8 Ways to Make Your Freezer Work for You

With a little planning, your freezer will become your best kitchen friend.

By Selma Roth


Your freezer is one of the most useful and convenient appliances in the house. With a little common sense, it makes your culinary life easy, saves time, and probably will save you money.

To make the most of the freezer, keep a list of what is in it — and plan to use the frozen food in a reasonable period of time. This means cooking frozen meat within four to six months, and vegetables within two or three.

Here are some ways you may not have considered to make the most of the freezer.

What to do with egg whites when you're using only the yolks? Freeze them in a plastic container. Later you can use them to add volume to a meringue, make an angel food cake, or a healthful egg white omelet. Be sure to indicate on the container just how many egg whites it holds, which will make future uses easy.

Butter freezes beautifully and it’s always a good idea to have an extra pound on hand in the freezer. If you want to serve fancy pats of butter for a dinner party, make them ahead of time and hold them in the freezer. Use an elegant decorator tip on a plastic bag to squeeze pretty shapes of softened butter onto a small tray. Freeze the pats on the tray and then transfer to a plastic bag for longer freezing.

One way to keep brown sugar from getting hard is to store it in the freezer in a plastic bag.

When your bananas turn brown and soft and you don’t have time to make banana bread, mash them up. Put the pulp in plastic containers, with the amounts clearly marked, and freeze the fruit until you have time to bake. If you prefer, peel the bananas and freeze them whole in plastic bags.

So often recipes call for two or three tablespoons of tomato paste or something similar and you’re left with perishable soft food and nothing to do with it. Instead of tossing it, measure the amount you use in a recipe onto pieces of plastic wrap and freeze on a baking sheet. When solid, wrap each portion with the plastic wrap and put the little bundles in a zipped freezer bag.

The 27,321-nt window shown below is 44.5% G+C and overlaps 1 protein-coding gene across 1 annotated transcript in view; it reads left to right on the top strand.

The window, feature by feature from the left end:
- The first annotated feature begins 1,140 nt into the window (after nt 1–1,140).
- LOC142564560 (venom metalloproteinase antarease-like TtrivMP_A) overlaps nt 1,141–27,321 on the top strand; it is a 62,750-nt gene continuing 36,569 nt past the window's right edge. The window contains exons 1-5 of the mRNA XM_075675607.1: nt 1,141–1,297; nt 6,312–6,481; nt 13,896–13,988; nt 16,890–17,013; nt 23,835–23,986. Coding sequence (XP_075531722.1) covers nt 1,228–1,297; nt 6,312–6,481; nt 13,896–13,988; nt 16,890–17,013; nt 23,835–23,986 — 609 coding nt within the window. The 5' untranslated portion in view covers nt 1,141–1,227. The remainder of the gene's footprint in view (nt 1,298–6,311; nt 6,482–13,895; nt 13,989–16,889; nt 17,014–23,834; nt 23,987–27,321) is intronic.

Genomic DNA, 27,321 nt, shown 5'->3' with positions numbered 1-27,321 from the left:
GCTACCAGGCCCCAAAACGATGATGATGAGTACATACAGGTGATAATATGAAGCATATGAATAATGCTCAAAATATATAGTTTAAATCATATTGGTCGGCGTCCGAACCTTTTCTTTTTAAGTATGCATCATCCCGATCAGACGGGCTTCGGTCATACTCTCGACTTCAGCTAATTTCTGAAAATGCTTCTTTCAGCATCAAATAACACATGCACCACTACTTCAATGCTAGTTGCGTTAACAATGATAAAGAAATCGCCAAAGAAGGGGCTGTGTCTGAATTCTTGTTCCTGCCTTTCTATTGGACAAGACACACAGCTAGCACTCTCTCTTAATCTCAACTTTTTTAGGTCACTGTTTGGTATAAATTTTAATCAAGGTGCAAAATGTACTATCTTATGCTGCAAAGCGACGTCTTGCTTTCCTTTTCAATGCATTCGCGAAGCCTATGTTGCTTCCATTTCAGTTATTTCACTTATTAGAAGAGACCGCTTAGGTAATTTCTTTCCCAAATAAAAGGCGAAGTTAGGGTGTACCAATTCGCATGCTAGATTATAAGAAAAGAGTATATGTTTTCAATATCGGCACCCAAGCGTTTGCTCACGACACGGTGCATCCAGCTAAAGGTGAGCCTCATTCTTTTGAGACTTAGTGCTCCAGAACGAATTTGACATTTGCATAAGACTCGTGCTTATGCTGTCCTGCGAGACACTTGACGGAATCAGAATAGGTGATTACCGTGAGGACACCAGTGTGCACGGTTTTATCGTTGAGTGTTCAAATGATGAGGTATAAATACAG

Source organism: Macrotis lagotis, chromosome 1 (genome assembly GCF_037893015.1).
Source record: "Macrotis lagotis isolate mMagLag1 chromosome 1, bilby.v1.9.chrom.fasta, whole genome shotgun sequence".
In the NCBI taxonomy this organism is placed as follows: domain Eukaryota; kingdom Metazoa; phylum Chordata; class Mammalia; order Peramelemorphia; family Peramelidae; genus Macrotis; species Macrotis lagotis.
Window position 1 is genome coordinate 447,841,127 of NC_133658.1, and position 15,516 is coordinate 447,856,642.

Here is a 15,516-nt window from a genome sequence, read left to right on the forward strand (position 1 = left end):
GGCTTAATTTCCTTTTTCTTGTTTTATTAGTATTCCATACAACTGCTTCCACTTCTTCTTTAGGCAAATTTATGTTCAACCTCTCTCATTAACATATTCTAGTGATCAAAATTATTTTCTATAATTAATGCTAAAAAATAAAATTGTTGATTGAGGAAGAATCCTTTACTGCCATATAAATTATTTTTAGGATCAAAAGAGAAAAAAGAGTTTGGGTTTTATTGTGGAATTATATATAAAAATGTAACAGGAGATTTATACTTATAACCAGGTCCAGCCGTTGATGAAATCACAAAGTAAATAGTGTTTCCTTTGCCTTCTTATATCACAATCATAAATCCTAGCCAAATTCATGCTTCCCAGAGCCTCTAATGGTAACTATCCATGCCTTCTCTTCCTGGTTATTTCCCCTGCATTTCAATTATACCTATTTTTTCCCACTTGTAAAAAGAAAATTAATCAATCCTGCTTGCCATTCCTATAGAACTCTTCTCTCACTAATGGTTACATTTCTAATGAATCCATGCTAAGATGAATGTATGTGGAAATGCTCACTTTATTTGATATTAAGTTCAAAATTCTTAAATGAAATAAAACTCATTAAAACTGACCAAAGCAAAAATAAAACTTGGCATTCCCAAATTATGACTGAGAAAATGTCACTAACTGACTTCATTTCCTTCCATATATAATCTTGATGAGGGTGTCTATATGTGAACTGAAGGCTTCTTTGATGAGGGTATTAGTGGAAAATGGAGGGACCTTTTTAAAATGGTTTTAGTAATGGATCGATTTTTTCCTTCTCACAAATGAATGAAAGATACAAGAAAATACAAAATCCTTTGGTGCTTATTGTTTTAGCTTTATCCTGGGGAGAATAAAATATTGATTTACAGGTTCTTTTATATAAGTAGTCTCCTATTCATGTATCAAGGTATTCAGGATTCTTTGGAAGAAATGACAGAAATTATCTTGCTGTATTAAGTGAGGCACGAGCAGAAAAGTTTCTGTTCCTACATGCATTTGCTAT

Blocks of cheese don’t freeze particularly well, and grated cheese turns into an unappetizing blob in the freezer. Here’s a solution: Grate the cheese, put it in a zipped freezer bag, leaving several inches at the top. Sprinkle a small amount of cornstarch in the bag and shake until all the cheese is coated. The exact amount doesn’t matter because the cornstarch is tasteless and won’t affect the cheese’s flavor. When you need it, measure out what you need and return the rest to the freezer. You’ll never have a glob of cheese again.

When you want to freeze a lot of something, like hamburger patties, chicken breasts and legs, or several pork chops, lay the separate pieces in a single layer on a baking sheet and put it in the freezer in the coldest part of the box. This will quick freeze the food in a relatively short time. Put the frozen food in a freezer bag and stash the bag in the freezer. Like magic, the pieces of food will never stick together so you can easily access them.

Chopping nuts is always a nuisance, particularly when you are in the middle of a recipe. When you have a little extra time, chop a pound or more of nuts, transfer them to a tightly sealed container and they will be ready when you want them. Chopped nuts thaw quickly and so are easy to use, even at the last minute.

______________________________________________________________________ Selma Roth is a freelance writer based in Salem, Oregon.